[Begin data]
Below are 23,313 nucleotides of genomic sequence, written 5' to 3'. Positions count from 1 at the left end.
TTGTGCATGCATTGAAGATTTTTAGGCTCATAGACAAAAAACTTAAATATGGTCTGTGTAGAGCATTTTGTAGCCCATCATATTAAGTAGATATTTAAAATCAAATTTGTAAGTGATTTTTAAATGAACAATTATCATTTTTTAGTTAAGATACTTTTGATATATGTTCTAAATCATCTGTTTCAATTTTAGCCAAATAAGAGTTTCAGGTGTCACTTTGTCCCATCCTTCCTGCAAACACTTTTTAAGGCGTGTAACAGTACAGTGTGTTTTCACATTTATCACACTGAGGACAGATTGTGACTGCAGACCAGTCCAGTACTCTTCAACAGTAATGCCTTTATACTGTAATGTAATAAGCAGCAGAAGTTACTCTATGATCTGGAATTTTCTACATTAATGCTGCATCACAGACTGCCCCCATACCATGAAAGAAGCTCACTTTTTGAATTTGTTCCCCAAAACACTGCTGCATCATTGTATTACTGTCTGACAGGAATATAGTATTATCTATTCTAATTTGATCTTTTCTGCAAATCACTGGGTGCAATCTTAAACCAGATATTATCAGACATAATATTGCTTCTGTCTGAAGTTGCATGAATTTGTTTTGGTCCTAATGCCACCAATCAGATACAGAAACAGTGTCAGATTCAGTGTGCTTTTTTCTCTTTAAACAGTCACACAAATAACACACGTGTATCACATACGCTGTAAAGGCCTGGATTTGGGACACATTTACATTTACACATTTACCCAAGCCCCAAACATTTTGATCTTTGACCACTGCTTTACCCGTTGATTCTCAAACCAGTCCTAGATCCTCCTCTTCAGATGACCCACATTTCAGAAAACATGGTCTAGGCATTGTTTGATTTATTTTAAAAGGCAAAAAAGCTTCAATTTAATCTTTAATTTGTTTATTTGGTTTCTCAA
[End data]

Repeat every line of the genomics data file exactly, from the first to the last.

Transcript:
Below are 23,313 nucleotides of genomic sequence, written 5' to 3'. Positions count from 1 at the left end.
TTGTGCATGCATTGAAGATTTTTAGGCTCATAGACAAAAAACTTAAATATGGTCTGTGTAGAGCATTTTGTAGCCCATCATATTAAGTAGATATTTAAAATCAAATTTGTAAGTGATTTTTAAATGAACAATTATCATTTTTTAGTTAAGATACTTTTGATATATGTTCTAAATCATCTGTTTCAATTTTAGCCAAATAAGAGTTTCAGGTGTCACTTTGTCCCATCCTTCCTGCAAACACTTTTTAAGGCGTGTAACAGTACAGTGTGTTTTCACATTTATCACACTGAGGACAGATTGTGACTGCAGACCAGTCCAGTACTCTTCAACAGTAATGCCTTTATACTGTAATGTAATAAGCAGCAGAAGTTACTCTATGATCTGGAATTTTCTACATTAATGCTGCATCACAGACTGCCCCCATACCATGAAAGAAGCTCACTTTTTGAATTTGTTCCCCAAAACACTGCTGCATCATTGTATTACTGTCTGACAGGAATATAGTATTATCTATTCTAATTTGATCTTTTCTGCAAATCACTGGGTGCAATCTTAAACCAGATATTATCAGACATAATATTGCTTCTGTCTGAAGTTGCATGAATTTGTTTTGGTCCTAATGCCACCAATCAGATACAGAAACAGTGTCAGATTCAGTGTGCTTTTTTCTCTTTAAACAGTCACACAAATAACACACGTGTATCACATACGCTGTAAAGGCCTGGATTTGGGACACATTTACATTTACACATTTACCCAAGCCCCAAACATTTTGATCTTTGACCACTGCTTTACCCGTTGATTCTCAAACCAGTCCTAGATCCTCCTCTTCAGATGACCCACATTTCAGAAAACATGGTCTAGGCATTGTTTGATTTATTTTAAAAGGCAAAAAAGCTTCAATTTAATCTTTAATTTGTTTATTTGGTTTCTCAA